lundi 29 octobre 2012

JOYCE MANSOUR - POUR CELLES QUI DÉSIRENT DANS L'OMBRE ET LE BROUILLARD


Pour M.L.

Nout
Sans répit
Aux rongeurs sacrifiée
Nout
Coiffée de sa vulve tel un rêve prolongé
Nue comme une fille dans la bouche du canon
Kodak
Elle ouvre ses mille yeux
Et fait la roue sur ma poitrine
Feu de salve
L'eau salée fait irruption
Secrets et violence de la cruche couleur d'avoine
Renversée
Nout mère du veau naissant chaque fois que l'aube agite
Son plumeau de flammes au-dessus de l'horizon
Son pubis est un puits rare perdu dans le désert
Basilique aux rosaces cannibales
Autel empoisonné par le sperme
Cage thoracique pour robustes Cléones
Elle hurle et se débat
Une crête aux roues dentées
Creuse des sillons sur mes joues
Foudre récurrente ferveur corrosive
Ventre à ventre
Jambes deçà
Jambes delà
Elle m'enlace et puis s'envole
Mais inversons l'étoile
Nout ton sexe est un coq
Qui sur mon crâne lentement se dégorge
O le silence de ce sang coulant sans cailloux
Ni feuilles affaiblies pour ralentir sa chute
Lourds sanglots grassement angoras
Murs de pleurs glanduleux
Sang indigo qui sur mon front oscille
Nout la nuit
Si l'éclair fendant l'eau est un pénis aveugle
Et le ciel croûte ingrate une clef faussement chiffrée
Qui parsèmera ton corps de bourgeons stupides
Qui osera s'endormir

Extrait de « Phallus et Momies » (1969)

mardi 23 octobre 2012

TateShots meets Cosey Fanni Tutti



TateShots meets Cosey Fanni Tutti to discuss art and music.

Cosey Fanni Tutti is the ideal artist to start our new series on art and music, having worked across the two mediums since 1969. In this film, interspersed with live footage from her bands Throbbing Gristle and Chris and Cosey, she talks about her distaste for decorative art and how her music is all about emotion. She also discusses her work from the 1970s, in which she modeled for glamour magazines as a way to explore the commodification of sex. It would have been hypocritical, she explains, to use images of other people when she could have done it herself.









mardi 16 octobre 2012

Leah Gordon



Leah Gordon is a British photographer whom in 1991 went on a trip for the 1994 Amnesty International Report on Haiti and since has been exhibiting the photographs.

Her first Exhibition in 1995 was entitled ‘Haiti: Photos, Paintings and Ironworks’ at the October Gallery - the second being ‘Sacred Voodoo Flags of Haiti’ - the images from this show were printed in NERO magazine following her first exhibition at Riflemaker gallery ‘Voo-doo’ in 2009 and it was the first time I had come across the work - I obsessed with the images and had shown them to many friends.
Now I have stumbled upon more images via Rifemaker gallery whom are due to exhibit her work again from 5 July - Saturday 10 September. The show will be called ‘The Invisibles’.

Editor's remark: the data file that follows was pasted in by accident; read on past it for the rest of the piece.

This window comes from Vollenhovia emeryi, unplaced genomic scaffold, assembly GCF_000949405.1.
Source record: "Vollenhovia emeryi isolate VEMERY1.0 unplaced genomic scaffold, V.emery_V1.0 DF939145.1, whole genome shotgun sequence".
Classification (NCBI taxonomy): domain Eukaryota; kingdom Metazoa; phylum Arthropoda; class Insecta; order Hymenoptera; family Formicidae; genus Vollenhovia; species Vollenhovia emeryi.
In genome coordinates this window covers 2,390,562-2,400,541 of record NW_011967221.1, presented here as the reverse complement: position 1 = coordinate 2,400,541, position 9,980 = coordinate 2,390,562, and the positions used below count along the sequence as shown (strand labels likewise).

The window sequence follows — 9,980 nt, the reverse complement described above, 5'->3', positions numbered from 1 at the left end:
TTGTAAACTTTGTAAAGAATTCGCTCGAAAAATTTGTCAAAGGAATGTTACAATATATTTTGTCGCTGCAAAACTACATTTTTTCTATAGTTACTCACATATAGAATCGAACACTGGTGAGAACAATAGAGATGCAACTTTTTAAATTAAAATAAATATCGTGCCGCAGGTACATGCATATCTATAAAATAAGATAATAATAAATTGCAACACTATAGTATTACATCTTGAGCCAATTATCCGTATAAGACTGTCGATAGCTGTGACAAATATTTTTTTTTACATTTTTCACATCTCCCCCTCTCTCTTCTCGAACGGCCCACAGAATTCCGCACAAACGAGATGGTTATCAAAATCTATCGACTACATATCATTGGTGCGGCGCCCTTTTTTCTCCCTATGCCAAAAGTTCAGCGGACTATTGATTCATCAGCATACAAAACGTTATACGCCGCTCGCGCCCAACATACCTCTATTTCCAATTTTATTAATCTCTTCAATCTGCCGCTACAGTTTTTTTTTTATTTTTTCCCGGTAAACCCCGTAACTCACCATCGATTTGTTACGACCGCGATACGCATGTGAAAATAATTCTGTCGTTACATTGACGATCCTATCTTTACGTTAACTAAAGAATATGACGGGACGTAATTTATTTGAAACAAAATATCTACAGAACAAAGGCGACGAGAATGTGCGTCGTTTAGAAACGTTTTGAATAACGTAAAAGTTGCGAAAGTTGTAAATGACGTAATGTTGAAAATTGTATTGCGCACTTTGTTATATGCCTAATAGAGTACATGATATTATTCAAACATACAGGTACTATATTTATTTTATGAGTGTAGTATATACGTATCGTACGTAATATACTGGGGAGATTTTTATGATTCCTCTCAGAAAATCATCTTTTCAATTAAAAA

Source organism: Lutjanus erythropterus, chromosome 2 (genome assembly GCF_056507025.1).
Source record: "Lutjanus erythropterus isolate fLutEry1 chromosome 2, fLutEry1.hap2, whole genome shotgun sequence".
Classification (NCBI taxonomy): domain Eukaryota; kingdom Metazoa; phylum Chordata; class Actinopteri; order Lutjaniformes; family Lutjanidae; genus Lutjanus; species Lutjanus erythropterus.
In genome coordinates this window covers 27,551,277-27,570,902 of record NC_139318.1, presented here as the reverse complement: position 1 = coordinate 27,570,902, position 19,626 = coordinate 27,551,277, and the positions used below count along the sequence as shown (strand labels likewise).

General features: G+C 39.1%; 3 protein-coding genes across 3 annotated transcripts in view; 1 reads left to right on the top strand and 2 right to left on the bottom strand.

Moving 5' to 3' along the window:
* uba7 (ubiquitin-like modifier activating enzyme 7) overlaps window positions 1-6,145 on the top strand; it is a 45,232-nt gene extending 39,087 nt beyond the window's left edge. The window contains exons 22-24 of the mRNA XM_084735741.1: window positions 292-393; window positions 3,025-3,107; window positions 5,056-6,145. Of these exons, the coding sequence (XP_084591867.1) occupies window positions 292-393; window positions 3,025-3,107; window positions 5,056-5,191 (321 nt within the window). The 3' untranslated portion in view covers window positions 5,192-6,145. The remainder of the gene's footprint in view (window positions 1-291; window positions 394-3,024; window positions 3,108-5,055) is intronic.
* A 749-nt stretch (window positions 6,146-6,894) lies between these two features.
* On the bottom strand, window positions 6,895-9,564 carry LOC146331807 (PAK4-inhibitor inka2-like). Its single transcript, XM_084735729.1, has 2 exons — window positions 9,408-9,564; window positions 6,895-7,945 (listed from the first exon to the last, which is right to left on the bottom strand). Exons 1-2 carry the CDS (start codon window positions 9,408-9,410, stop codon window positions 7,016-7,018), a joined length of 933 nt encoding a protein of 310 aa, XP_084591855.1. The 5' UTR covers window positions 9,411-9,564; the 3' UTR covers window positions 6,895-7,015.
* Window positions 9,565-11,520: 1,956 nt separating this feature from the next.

http://www.leahgordon.co.uk


Atis-Rezistans: the Sculptors of Grand Rue
by Leah Gordon

Grand Rue is the main avenue that runs through downtown Port au Prince, Haiti. At its southern end is a community that has a historical tradition of arts, crafts and religious practice. Contemporary Haitian artists Celeur, Eugène, Claude and Guyodo all grew up in this ghetto atmosphere of junkyard make-do and artistic endeavour. Their powerful sculptural collages of have transformed the detritus of a failing economy into bold, radical and warped sculptures. Their work references their shared African & Haitian cultural heritage, a dystopian sci-fi view of the future and the transformative act of assemblage. The monumental works they have created are liberally scattered around this slum area, transforming the clamorous area into an organic art installation. This multi-layered film is a portrait of a neighbourhood both materially poor but culturally rich, and a meditation of the links between sex, death and creativity as expressed through the Vodou spirit Gede, that influences all their work. (2008)





















samedi 6 octobre 2012

Rosaleen Norton (1917 – 1979)



...was an Australian artist and occultist, witch.


“A big furry night-spider of the orb-weaving type soon took to spinning nightly over the open tent door. I became very fond of this being, whom regardless of sex, I named Horatius, because she guarded me from invasion single handed.

Most of my family were terrified of her, so I could stay up until morning if I felt like it, secure from interruption so long as she loomed in her great circular web over my doorway.”

Rosaleen Norton posing for a sketch









Rosaleen Norton ~ The Legendary Witch of Kings Cross